program www_fcode_cn implicit None integer*4:: IVar1, IVar2 real*4:: rVar1, RVar2 Cha Racter (len=16):: CStr Open (File = ' Testbin.bin ', Access = ' Direct ', Form = ' unformatted ', recl = 4) Read (12 , rec = 2) cStr Read (rec = 1) iVar1, IVar2, RVar1, RVar2 write (*, *) CStr Write (*, *) iVar1, IVAR2, RVar1, RVar2 Close (+) End program WWW_FCODE_CN 

Recl = 4 (record length is 16 bytes) is specified in the Open. The first read statement reads the second record directly (that is, the 17th byte to the 32nd byte).   Read-Out cStr = "Abcdefghigklmnop". The second read statement, which returns to read the first record (that is, the previous 16 bytes). The data is read into 4 4-byte variables respectively. (where the first two are integers, and the latter two are real) the output is: Abcdefghigklmnop          271          783   2581.192      1.6892716E-07 See this result,   It means that we have succeeded. At the same time we can see that the first statement, we jump directly to the second record read, and did not read the first article. This is the convenience of reading data directly. Sometimes we don't need some data at all, and when we do, we can jump directly to a record. This record can even be a variable that we've implemented to figure out. For example: Irec = (A + b)/C     Read (Rec = irec) cStr     Implement the data we have stored for 100 days, we only need the 21st day of Data, what do we do? In sequential reads, we may open an array of 100 elements, or loop through 20 blank reads. But in the direct read, we only need to execute a read (Rec = 21). How convenient it is. (Direct read and sequential read are not directly associated with text files and binaries, but text files are usually read sequentially, while binary files are usually read directly.) This is the nature of their decision. )     (2) recl = 2 "Record length 8 bytes"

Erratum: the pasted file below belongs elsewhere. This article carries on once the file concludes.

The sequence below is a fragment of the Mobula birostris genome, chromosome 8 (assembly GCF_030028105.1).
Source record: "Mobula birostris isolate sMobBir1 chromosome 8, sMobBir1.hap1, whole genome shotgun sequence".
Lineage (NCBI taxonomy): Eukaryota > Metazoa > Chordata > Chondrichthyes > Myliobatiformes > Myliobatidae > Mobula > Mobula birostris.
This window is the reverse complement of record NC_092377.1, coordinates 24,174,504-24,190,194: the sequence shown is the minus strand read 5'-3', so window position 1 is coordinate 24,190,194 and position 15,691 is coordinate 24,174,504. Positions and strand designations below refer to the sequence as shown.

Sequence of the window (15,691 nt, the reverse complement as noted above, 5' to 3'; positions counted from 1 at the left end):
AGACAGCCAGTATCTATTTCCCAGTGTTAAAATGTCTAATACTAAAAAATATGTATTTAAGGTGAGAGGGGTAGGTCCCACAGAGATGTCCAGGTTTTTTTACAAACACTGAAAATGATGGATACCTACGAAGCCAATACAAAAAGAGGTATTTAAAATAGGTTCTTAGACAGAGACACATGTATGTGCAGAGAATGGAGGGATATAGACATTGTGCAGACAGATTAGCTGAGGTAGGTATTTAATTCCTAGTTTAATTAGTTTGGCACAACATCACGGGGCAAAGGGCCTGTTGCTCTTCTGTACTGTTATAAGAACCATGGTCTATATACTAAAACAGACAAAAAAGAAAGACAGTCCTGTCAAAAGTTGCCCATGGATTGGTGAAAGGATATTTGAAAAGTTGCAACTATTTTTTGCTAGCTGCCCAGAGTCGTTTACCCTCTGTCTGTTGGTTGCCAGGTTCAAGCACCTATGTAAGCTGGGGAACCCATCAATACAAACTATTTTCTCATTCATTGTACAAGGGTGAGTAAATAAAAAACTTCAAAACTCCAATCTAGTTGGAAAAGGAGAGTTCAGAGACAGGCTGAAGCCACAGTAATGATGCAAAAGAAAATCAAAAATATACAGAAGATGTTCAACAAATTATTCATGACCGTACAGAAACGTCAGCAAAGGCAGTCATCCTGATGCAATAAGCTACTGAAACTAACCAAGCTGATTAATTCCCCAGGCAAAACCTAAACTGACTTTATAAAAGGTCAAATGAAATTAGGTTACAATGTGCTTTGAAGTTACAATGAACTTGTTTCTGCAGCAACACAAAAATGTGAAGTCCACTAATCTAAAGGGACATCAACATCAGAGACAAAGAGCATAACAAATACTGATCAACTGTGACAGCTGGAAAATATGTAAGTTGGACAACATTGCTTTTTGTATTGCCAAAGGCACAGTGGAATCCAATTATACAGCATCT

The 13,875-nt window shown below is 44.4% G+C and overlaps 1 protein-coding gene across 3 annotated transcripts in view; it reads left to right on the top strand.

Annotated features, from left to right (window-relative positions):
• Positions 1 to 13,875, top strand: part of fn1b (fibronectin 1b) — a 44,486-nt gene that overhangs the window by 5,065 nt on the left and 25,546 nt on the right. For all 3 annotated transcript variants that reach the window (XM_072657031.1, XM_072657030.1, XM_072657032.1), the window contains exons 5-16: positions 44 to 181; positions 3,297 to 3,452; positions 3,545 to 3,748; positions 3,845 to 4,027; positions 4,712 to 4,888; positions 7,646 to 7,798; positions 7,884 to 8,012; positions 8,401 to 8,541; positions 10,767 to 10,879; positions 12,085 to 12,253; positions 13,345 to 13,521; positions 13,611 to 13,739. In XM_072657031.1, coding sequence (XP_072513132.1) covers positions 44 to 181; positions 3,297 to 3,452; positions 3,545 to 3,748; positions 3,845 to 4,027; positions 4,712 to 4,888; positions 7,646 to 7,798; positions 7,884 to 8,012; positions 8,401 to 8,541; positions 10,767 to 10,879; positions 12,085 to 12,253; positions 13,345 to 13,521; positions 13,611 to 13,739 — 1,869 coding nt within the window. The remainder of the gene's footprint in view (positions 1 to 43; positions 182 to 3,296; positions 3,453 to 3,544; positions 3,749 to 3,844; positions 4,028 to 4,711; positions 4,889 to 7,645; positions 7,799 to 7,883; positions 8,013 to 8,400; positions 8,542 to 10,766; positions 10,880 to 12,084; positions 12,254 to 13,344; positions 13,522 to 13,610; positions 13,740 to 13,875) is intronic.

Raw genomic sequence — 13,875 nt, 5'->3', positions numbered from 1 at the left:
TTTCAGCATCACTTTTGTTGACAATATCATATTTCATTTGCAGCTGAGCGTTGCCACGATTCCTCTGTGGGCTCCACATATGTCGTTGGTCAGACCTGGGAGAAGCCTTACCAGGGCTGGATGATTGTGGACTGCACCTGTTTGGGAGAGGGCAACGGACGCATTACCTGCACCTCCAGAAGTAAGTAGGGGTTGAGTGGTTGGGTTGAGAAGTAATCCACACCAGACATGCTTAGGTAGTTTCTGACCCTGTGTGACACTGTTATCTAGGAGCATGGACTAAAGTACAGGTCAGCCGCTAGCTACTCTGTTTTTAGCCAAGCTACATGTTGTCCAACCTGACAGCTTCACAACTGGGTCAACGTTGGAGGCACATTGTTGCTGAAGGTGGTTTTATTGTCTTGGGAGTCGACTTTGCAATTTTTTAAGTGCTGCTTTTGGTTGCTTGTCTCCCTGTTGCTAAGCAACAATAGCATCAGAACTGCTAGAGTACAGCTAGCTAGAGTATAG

Program WWW_FCODE_CN  Implicit None  integer*4:: iVar1, IVar2  real*4:: rVar1, RVar2  Character (len=16): : CStr  Open (File = ' Testbin.bin ', Access = ' Direct ', Form = ' unformatted ', recl = 2)  Read (Rec = 4 ) cStr (9:16)  Read (rec = 3) cStr (1:8)  Read (rec = 1) iVar1, iVar2  read (rec = 2) RV AR1, RVar2  Write (*, *) cStr  Write (*, *) iVar1, iVar2, rVar1, rVar2  Close (+) End program Www_fcod E_cn